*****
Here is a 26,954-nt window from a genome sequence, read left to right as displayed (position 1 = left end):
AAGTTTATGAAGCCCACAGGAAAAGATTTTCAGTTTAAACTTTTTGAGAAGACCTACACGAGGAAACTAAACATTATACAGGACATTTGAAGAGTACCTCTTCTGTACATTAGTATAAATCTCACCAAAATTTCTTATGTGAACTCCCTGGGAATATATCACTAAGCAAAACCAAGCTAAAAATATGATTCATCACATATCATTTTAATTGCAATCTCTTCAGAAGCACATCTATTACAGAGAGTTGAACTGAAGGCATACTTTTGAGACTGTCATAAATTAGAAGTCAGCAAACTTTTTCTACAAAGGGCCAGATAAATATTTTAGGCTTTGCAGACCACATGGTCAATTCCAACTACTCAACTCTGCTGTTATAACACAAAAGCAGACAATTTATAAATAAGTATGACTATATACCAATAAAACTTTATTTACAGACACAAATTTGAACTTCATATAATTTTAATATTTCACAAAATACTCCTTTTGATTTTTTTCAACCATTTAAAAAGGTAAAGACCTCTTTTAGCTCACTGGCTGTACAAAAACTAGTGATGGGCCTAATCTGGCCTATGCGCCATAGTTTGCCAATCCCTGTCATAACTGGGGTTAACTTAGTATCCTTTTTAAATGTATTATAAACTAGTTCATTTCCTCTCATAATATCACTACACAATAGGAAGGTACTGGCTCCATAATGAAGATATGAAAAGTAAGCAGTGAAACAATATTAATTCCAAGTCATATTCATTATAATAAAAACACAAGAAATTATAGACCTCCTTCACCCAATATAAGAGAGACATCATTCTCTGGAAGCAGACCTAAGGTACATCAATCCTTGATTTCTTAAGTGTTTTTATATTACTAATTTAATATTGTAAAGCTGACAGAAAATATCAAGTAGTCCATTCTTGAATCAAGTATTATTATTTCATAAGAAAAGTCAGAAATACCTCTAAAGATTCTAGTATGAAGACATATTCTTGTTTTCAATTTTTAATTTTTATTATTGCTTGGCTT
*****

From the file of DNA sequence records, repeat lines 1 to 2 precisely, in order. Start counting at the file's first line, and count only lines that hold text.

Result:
Here is a 26,954-nt window from a genome sequence, read left to right as displayed (position 1 = left end):
AAGTTTATGAAGCCCACAGGAAAAGATTTTCAGTTTAAACTTTTTGAGAAGACCTACACGAGGAAACTAAACATTATACAGGACATTTGAAGAGTACCTCTTCTGTACATTAGTATAAATCTCACCAAAATTTCTTATGTGAACTCCCTGGGAATATATCACTAAGCAAAACCAAGCTAAAAATATGATTCATCACATATCATTTTAATTGCAATCTCTTCAGAAGCACATCTATTACAGAGAGTTGAACTGAAGGCATACTTTTGAGACTGTCATAAATTAGAAGTCAGCAAACTTTTTCTACAAAGGGCCAGATAAATATTTTAGGCTTTGCAGACCACATGGTCAATTCCAACTACTCAACTCTGCTGTTATAACACAAAAGCAGACAATTTATAAATAAGTATGACTATATACCAATAAAACTTTATTTACAGACACAAATTTGAACTTCATATAATTTTAATATTTCACAAAATACTCCTTTTGATTTTTTTCAACCATTTAAAAAGGTAAAGACCTCTTTTAGCTCACTGGCTGTACAAAAACTAGTGATGGGCCTAATCTGGCCTATGCGCCATAGTTTGCCAATCCCTGTCATAACTGGGGTTAACTTAGTATCCTTTTTAAATGTATTATAAACTAGTTCATTTCCTCTCATAATATCACTACACAATAGGAAGGTACTGGCTCCATAATGAAGATATGAAAAGTAAGCAGTGAAACAATATTAATTCCAAGTCATATTCATTATAATAAAAACACAAGAAATTATAGACCTCCTTCACCCAATATAAGAGAGACATCATTCTCTGGAAGCAGACCTAAGGTACATCAATCCTTGATTTCTTAAGTGTTTTTATATTACTAATTTAATATTGTAAAGCTGACAGAAAATATCAAGTAGTCCATTCTTGAATCAAGTATTATTATTTCATAAGAAAAGTCAGAAATACCTCTAAAGATTCTAGTATGAAGACATATTCTTGTTTTCAATTTTTAATTTTTATTATTGCTTGGCTT